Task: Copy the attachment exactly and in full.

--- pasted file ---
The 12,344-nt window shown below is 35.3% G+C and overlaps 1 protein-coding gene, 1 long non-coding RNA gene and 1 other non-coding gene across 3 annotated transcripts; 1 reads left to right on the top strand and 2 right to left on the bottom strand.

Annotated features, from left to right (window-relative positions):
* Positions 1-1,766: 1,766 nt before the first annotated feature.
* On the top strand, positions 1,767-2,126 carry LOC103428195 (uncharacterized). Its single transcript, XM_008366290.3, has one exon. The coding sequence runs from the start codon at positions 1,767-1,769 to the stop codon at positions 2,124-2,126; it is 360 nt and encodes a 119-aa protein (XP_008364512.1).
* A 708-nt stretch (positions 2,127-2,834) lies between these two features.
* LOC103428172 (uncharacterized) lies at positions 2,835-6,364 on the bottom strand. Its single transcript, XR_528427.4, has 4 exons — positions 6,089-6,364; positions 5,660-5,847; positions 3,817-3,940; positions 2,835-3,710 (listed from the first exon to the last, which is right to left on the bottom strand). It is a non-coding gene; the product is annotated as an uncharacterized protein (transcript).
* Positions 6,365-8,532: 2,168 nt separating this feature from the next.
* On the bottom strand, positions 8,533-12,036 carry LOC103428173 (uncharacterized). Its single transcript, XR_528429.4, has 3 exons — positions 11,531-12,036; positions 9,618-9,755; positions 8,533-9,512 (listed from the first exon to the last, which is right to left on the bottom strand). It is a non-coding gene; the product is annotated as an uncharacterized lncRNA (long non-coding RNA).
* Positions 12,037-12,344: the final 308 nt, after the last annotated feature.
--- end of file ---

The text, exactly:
The 12,344-nt window shown below is 35.3% G+C and overlaps 1 protein-coding gene, 1 long non-coding RNA gene and 1 other non-coding gene across 3 annotated transcripts; 1 reads left to right on the top strand and 2 right to left on the bottom strand.

Annotated features, from left to right (window-relative positions):
* Positions 1-1,766: 1,766 nt before the first annotated feature.
* On the top strand, positions 1,767-2,126 carry LOC103428195 (uncharacterized). Its single transcript, XM_008366290.3, has one exon. The coding sequence runs from the start codon at positions 1,767-1,769 to the stop codon at positions 2,124-2,126; it is 360 nt and encodes a 119-aa protein (XP_008364512.1).
* A 708-nt stretch (positions 2,127-2,834) lies between these two features.
* LOC103428172 (uncharacterized) lies at positions 2,835-6,364 on the bottom strand. Its single transcript, XR_528427.4, has 4 exons — positions 6,089-6,364; positions 5,660-5,847; positions 3,817-3,940; positions 2,835-3,710 (listed from the first exon to the last, which is right to left on the bottom strand). It is a non-coding gene; the product is annotated as an uncharacterized protein (transcript).
* Positions 6,365-8,532: 2,168 nt separating this feature from the next.
* On the bottom strand, positions 8,533-12,036 carry LOC103428173 (uncharacterized). Its single transcript, XR_528429.4, has 3 exons — positions 11,531-12,036; positions 9,618-9,755; positions 8,533-9,512 (listed from the first exon to the last, which is right to left on the bottom strand). It is a non-coding gene; the product is annotated as an uncharacterized lncRNA (long non-coding RNA).
* Positions 12,037-12,344: the final 308 nt, after the last annotated feature.